Heirloom seeds are becoming more popular, we explain here how the whole heirloom seed thing works, and how you can preserve your plants for generations to come.
When I was a child, we would all visit my grandmothers in the country, it was a great time. I particularly remember her tomatoes all lined up in a row on the windowsill and all perfectly ripened for our visit, what a stroke of ‘luck’ that was! For many years I tried to rediscover that flavour, but to no avail. I figuredvqvax that Granny had some sort of secret, until that is my father told me the reason. You see, Granny’s secret was simple, she kept the seeds from her plants for the following season and beyond, she collected seeds, and now 30 years on the practice has become heirloom seed collecting
More and more people are growing heirloom vegetables, in my case, I am immediately taken back to my grandmothers kitchen and those heady days of my childhood. There have, of course always been heirloom seed collectors, but they have pretty much been in small groups, or tight social networks (long before the internet stole the phrase). The increased support for heirloom vegetables has resulted in seed catalogues now stocking these items, and while modern hybrids are bred to be more hardy, or to give a better yield, heirloom growing means that you too can be taken back to the days gone by.
What designates a plant as a heirloom?
Well there are three main characteristics to Heirloom plants
Almost all heritage seeds are open pollinated varieties, and seeds from these plants will normally take on the characteristics of just one parent plant. Heirlooms grow true to type from their seeds. This is what results in people like my grandmother enjoying the same fruit year after year.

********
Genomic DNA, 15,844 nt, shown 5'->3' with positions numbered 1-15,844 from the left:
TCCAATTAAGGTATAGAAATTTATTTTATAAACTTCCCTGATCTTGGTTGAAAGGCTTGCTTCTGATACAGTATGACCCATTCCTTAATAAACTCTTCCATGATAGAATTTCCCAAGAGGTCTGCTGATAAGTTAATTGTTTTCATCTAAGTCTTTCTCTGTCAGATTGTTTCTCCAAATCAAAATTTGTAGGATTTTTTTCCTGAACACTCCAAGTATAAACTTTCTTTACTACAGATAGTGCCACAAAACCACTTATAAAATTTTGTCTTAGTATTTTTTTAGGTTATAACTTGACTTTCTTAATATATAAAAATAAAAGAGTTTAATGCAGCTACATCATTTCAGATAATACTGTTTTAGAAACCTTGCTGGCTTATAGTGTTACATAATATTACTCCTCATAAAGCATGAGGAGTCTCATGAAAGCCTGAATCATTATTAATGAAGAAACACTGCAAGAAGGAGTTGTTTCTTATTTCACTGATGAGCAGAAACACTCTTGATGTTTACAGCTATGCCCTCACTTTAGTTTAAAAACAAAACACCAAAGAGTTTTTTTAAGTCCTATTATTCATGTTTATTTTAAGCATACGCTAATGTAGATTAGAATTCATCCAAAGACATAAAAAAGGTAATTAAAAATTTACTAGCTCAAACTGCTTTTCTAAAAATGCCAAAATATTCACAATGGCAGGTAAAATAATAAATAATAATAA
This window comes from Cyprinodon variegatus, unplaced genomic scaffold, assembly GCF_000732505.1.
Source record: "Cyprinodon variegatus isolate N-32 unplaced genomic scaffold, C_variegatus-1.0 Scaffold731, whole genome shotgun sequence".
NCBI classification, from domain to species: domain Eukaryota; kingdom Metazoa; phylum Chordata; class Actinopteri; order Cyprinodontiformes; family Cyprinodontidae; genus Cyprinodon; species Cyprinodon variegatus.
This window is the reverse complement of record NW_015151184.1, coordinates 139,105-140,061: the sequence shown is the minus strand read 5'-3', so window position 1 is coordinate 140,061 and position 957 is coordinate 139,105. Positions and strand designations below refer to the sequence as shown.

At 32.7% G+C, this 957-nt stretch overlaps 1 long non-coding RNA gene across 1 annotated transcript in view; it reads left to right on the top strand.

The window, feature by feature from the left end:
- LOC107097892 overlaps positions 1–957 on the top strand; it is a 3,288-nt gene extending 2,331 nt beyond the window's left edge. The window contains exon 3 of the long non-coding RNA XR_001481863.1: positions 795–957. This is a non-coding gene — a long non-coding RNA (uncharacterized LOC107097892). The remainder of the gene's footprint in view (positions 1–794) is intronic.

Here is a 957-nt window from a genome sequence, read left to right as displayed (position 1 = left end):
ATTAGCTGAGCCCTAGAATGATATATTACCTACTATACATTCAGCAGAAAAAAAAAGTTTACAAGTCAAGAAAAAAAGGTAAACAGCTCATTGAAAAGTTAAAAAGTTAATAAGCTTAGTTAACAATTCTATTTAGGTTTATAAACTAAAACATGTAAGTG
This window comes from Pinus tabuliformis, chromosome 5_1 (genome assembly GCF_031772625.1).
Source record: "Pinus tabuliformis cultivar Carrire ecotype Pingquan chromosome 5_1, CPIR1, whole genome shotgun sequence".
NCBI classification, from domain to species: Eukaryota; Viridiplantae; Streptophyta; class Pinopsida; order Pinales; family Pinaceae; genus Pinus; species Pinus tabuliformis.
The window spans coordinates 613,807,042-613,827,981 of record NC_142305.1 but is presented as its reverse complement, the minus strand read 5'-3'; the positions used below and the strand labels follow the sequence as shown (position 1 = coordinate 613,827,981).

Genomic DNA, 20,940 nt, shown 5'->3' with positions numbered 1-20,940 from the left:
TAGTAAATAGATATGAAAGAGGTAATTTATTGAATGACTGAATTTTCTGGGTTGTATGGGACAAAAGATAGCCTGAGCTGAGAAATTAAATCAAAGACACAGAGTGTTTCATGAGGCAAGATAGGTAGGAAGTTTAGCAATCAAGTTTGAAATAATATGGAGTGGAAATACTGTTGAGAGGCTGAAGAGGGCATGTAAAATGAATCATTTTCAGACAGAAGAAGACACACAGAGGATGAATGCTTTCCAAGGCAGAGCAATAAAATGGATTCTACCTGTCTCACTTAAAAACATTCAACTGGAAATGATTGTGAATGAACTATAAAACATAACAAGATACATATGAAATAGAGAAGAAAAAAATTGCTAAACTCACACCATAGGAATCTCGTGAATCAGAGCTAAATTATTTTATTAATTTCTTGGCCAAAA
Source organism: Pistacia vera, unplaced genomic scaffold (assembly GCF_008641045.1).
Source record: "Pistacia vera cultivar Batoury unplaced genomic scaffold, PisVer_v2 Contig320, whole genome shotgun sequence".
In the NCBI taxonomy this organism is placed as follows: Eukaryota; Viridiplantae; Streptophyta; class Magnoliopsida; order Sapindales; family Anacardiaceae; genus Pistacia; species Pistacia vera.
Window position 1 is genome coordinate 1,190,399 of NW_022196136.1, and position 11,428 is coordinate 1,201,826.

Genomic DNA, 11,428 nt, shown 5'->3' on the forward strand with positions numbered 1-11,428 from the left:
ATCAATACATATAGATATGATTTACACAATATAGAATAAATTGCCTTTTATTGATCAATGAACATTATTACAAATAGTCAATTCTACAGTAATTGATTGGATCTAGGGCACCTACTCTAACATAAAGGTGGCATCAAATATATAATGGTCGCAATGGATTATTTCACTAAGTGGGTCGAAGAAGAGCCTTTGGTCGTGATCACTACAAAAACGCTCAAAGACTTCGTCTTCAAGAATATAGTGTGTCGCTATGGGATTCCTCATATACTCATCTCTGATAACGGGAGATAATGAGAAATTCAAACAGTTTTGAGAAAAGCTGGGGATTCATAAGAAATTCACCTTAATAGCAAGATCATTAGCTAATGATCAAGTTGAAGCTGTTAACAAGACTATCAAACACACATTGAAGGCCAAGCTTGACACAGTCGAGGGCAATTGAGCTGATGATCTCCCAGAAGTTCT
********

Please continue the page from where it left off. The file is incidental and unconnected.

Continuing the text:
Some heirloom perennials are propagated from cuttings rather than seed, and although they are still considered heirlooms, their seeds may not produce exact same varieties. That said, there are still exceptions to this rule, however, these are the exceptions rather than the rule.
Ideally you should be able to trace the provenance back fifty years or longer. Again though this range is arbitrary rather than carved in stone, although many heirlooms can be traced back way farther still. As a guide, pre World War 2 seeds are heirloom as seed catalogues dumped these varieties for hybrids that were ‘better’. Isn’t that always the case, you never know what you got till it’s gone.
The final Characteristic is history. Most heirloom seeds have a family history, just as grandma kept her seeds and passed them on to my dad, and just as my dad passed them on to me, other families and friends have been doing this, making the seeds true heirlooms. Many of these seeds of course came to us through migration across continents, heirlooming there and then wasn’t something they wanted, it was something they needed to do. Thankfully we now benefit from this, as we have such a wide variety of heirloom seeds available..
Thanks to my family line, MY children are able to visit graddads house, and enjoy the same fruit I did when I was their age, and, I have to admit. When no-one is looking, I sneak out into the kitchen grab a ripe tomato from the windowsill, close my eyes, bite in, and return to grandmas house…….